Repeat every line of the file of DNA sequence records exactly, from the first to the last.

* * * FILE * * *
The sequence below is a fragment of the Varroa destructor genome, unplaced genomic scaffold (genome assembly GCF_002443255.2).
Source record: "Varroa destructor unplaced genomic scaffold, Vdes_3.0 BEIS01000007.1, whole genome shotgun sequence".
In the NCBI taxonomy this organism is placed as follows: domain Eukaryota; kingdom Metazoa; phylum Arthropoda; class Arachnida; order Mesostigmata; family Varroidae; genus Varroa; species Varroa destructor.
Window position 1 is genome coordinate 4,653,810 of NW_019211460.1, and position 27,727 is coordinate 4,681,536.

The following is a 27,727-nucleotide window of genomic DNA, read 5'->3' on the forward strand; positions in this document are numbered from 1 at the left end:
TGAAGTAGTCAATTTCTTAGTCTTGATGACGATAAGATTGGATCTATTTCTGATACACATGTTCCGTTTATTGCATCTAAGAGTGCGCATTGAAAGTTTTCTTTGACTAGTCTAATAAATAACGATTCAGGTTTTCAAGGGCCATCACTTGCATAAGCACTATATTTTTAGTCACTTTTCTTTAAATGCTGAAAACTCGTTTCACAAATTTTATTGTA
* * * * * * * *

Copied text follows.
The sequence below is a fragment of the Varroa destructor genome, unplaced genomic scaffold (genome assembly GCF_002443255.2).
Source record: "Varroa destructor unplaced genomic scaffold, Vdes_3.0 BEIS01000007.1, whole genome shotgun sequence".
In the NCBI taxonomy this organism is placed as follows: domain Eukaryota; kingdom Metazoa; phylum Arthropoda; class Arachnida; order Mesostigmata; family Varroidae; genus Varroa; species Varroa destructor.
Window position 1 is genome coordinate 4,653,810 of NW_019211460.1, and position 27,727 is coordinate 4,681,536.

The following is a 27,727-nucleotide window of genomic DNA, read 5'->3' on the forward strand; positions in this document are numbered from 1 at the left end:
TGAAGTAGTCAATTTCTTAGTCTTGATGACGATAAGATTGGATCTATTTCTGATACACATGTTCCGTTTATTGCATCTAAGAGTGCGCATTGAAAGTTTTCTTTGACTAGTCTAATAAATAACGATTCAGGTTTTCAAGGGCCATCACTTGCATAAGCACTATATTTTTAGTCACTTTTCTTTAAATGCTGAAAACTCGTTTCACAAATTTTATTGTA